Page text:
It was a clear case of unmistaken identity
I commute by bus from my home on Cape Cod to Boston, where I teach at Emerson College. The buses are old – cold in winter and hot in summer. Fumes sometimes rise from the engine into the coach, which packs its 47 passengers so tightly that the back of the seat in front of you makes it almost impossible to hold a book in your lap.
Today, I have a shopping bag at my feet, filled with 90 applications to our master of fine arts program in creative writing. On this morning, I am reading a textbook to refresh my lecture for a poetry workshop later in the day.
As we approach downtown on Route 93, a mile or so from South Station, four state police cars – sirens on and lights swirling – surround the bus. Our driver pulls to the shoulder.
The regulars, including me, think the police must have spotted a flat tire or smoking engine, as sometimes happens with this fleet. But why so much attention?
As soon as the driver opens the door, five imposing state troopers enter and rush down the aisle, the lead trooper pointing to each male passenger and demanding, "ID from you! ID from you! ID from you!"
The trooper behind him inspects each one. A businessman who stands to retrieve his briefcase from the overhead rack is pushed back in his seat.
When the trooper in charge reaches my row, he skips me and continues to call for IDs.
The trooper grabs one guy and frisks him against the door to the bathroom. As he does, he nods to an officer to seize the man in the seat behind me. The trooper tells him to stand and asks his name.
He says, "James Brasfield, sir."
"Your real name."
"Let's see your ID."
The officer takes it and then handcuffs him and leads him off the bus.
The trooper apologizes to the man he frisked, explaining, "I needed a decoy while we got the guy we wanted."
The next day, the Boston Herald will quote one of the policeman as saying, "It was crazy, right out of a movie."
As our bus merges back into traffic, the driver announces he had been radioed that an escaped murderer was on board and would be arrested at the station. He adds that they decided the man was too dangerous for them to wait and so took action on the highway. The driver's voice is nervous but ecstatic: An adventure has been gained, everyone's safe, and the whole bus – usually so quiet that early in the morning – begins to buzz.
But I wonder: Why didn't the trooper ask for my ID? In the English department hallway, I tell the story to my colleagues. One guesses it was my suit and tie, but I tell him others were dressed this way.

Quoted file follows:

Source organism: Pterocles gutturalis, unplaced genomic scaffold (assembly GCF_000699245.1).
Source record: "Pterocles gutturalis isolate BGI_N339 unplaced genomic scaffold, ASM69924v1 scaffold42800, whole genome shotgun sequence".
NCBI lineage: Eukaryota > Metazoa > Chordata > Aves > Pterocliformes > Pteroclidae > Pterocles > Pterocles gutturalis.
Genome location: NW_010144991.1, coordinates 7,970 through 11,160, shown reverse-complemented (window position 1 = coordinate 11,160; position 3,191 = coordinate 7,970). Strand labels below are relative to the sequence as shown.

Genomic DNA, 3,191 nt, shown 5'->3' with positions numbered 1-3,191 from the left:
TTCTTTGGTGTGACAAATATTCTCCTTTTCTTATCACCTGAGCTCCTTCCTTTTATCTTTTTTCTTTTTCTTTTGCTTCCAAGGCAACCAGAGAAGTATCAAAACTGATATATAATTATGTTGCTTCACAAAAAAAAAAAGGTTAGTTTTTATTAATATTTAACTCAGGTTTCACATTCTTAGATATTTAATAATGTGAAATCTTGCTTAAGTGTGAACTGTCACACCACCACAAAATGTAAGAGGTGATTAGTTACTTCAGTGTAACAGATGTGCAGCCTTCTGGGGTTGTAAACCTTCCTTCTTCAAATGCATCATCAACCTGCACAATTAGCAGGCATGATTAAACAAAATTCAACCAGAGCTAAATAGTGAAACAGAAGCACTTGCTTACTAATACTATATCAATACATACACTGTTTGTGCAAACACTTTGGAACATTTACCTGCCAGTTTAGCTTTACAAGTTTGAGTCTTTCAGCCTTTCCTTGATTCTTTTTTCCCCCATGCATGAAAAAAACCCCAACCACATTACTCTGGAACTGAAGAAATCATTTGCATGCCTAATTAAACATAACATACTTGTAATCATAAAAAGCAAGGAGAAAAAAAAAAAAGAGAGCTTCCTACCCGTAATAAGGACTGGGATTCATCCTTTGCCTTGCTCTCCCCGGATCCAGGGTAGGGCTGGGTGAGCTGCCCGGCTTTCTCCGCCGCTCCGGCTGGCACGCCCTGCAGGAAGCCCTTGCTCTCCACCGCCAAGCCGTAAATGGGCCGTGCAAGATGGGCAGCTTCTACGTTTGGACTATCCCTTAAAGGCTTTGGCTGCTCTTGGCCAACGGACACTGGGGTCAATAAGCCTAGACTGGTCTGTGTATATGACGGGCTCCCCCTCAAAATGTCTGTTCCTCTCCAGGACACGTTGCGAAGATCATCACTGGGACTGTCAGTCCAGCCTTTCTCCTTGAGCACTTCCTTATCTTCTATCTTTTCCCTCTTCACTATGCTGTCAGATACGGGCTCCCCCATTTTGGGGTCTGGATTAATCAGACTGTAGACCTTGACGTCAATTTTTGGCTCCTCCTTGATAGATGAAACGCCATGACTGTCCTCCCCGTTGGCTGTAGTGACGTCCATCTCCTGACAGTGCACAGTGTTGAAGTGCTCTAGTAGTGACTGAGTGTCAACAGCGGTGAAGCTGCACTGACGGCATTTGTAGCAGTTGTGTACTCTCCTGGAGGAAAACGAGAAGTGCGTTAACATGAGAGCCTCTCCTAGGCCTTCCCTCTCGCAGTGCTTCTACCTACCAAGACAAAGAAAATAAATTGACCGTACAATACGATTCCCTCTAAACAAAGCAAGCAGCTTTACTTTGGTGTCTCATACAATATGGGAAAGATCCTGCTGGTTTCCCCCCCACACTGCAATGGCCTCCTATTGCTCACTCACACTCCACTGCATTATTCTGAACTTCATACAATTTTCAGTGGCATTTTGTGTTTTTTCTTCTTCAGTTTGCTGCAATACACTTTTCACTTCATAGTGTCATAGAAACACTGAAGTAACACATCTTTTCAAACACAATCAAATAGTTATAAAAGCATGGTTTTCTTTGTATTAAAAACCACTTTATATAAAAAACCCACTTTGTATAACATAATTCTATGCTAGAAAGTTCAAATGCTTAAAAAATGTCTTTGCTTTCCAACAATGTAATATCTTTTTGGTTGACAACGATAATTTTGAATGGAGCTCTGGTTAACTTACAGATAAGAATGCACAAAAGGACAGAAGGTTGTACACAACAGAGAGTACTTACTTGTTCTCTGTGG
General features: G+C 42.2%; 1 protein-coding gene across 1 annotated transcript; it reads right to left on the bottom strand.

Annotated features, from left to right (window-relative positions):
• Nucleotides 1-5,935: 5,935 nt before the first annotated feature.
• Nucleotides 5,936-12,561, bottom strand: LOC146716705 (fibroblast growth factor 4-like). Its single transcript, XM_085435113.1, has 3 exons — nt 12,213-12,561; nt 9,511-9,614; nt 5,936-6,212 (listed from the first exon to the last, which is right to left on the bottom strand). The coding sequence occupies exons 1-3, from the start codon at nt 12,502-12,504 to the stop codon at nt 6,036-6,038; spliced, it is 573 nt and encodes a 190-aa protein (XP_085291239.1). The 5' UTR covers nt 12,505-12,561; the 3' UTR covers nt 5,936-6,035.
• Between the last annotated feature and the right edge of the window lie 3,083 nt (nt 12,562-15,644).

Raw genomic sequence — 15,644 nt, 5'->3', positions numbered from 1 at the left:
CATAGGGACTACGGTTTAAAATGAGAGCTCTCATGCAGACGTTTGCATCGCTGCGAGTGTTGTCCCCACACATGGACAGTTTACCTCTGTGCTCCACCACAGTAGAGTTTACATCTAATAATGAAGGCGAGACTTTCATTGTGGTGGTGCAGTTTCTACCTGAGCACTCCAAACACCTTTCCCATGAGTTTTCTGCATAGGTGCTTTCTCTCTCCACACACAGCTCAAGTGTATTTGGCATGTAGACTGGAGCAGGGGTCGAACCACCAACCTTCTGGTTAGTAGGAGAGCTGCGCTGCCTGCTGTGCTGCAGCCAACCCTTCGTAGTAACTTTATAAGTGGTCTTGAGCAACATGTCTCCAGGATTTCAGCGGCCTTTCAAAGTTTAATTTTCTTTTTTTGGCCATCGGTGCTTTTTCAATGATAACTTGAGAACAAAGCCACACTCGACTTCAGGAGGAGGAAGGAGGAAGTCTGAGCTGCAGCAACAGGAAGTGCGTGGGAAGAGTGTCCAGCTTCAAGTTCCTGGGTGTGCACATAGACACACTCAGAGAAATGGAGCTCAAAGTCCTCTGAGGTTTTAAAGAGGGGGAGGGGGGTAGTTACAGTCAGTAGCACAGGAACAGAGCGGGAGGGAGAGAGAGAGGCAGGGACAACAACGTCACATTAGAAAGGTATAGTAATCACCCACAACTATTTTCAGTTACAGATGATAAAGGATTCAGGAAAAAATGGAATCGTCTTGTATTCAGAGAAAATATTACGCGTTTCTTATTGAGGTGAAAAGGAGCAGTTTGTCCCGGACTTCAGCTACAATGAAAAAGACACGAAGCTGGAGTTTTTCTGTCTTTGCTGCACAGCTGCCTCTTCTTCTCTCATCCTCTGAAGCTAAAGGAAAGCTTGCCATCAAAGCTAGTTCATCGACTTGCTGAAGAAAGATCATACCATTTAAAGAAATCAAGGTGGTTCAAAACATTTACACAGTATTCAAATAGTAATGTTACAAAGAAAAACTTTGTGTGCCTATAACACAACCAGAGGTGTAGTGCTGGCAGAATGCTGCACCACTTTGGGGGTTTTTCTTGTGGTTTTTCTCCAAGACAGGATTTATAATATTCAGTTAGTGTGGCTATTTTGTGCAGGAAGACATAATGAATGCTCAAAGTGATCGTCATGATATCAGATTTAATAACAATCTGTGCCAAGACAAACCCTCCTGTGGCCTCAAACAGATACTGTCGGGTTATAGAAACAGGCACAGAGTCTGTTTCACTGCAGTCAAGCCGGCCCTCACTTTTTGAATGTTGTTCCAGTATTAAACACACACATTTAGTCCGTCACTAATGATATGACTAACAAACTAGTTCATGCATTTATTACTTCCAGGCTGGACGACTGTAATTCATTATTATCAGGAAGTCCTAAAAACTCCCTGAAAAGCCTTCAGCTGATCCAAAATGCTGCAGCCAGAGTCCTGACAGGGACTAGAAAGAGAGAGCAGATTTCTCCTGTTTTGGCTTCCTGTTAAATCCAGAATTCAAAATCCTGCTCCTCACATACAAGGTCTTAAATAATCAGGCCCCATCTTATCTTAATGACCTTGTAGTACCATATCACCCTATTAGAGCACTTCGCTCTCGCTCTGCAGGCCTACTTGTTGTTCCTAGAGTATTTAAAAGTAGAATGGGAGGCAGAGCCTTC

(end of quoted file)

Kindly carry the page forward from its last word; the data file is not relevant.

A young fiction writer says: "Too old?"
No, the escapee was my age.
"What were you reading?" asks a female cultural critic. I pull the textbook from the top of the shopping bag. There, on the cover, the title stands in large letters: "Poets Teaching Poets."
"That's why!" she says. "A poet seems harmless enough, but a teacher of poetry – that's the ultimate definition of a nonthreatening male."
As I walk to my office, I recall my first teaching job at Southern Methodist University in Dallas 30 years ago. Early in the semester, my students had taken me to a remote roadhouse so they could show me the local color.
I stood on the patio in my blue blazer and horn-rimmed glasses, listening to a band play "Cotton-Eyed Joe."
In the car on the way home, a female student started laughing and said that a cowboy at the bar had looked over at me and one of the girls in our group who had caught his eye. Obviously interested in her, he asked, "What's she doing with the bookworm?"
The girl replied highhandedly, "He's a teacher of poetry at the university."
The cowboy did both of us one better. "I coulda guessed that!" he said.
He guessed right, just as the troopers did.
I unpack the application folders at my desk. I had read all 90 over the weekend. Each candidate was required to write a statement of purpose; at least 80 of them said they want to become teachers.
They want to write in a form where their words will be surrounded by white space – often neglected, always isolated.
And they want to pass on what they learn. In spite of the nearly comic and benign reception of this art in our country, they want to become teachers of poets.